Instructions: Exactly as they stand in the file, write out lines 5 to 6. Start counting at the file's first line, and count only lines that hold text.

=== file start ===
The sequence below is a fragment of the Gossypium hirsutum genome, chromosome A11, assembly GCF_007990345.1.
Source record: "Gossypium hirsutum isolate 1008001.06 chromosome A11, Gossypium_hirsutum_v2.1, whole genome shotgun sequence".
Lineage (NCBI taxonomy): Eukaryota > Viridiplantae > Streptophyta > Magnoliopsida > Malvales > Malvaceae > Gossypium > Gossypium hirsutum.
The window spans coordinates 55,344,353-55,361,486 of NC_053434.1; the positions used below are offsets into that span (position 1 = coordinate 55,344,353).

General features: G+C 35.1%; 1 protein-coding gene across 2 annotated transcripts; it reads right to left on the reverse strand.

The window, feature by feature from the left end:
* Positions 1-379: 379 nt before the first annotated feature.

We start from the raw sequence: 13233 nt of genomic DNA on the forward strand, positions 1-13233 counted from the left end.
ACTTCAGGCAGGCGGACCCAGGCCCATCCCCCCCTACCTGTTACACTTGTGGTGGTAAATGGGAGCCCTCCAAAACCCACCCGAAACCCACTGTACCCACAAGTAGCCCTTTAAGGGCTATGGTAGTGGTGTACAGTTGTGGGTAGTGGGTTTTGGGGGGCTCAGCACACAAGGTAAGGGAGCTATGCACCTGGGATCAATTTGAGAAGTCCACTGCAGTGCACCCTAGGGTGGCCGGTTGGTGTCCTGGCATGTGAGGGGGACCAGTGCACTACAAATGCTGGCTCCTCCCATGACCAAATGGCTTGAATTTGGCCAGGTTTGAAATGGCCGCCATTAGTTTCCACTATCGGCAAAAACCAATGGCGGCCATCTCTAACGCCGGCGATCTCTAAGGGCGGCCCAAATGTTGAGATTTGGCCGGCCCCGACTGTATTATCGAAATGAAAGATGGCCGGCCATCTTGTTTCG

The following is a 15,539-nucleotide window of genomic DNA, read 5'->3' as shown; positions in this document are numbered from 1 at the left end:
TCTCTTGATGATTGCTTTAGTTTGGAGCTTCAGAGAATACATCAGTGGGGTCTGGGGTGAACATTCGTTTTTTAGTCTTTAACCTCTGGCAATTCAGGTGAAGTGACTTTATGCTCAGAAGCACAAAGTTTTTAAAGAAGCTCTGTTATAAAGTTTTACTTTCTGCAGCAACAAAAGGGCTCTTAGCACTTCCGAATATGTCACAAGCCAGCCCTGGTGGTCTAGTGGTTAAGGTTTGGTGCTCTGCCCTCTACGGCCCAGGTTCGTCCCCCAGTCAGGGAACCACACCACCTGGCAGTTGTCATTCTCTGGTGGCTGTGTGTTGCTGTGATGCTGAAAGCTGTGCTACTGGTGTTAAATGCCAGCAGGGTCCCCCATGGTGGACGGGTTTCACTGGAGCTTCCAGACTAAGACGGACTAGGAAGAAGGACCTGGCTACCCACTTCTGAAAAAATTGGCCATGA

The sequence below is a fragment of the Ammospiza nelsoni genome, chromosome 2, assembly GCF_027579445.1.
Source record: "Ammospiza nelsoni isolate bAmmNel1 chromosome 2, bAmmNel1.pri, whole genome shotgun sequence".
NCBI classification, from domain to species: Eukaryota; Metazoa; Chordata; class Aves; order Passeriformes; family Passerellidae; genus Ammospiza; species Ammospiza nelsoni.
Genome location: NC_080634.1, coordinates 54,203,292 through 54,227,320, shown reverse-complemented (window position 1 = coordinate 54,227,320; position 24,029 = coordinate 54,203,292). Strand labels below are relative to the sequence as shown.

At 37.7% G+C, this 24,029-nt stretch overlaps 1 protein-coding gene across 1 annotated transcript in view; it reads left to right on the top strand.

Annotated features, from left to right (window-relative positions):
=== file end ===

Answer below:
General features: G+C 35.1%; 1 protein-coding gene across 2 annotated transcripts; it reads right to left on the reverse strand.

The window, feature by feature from the left end: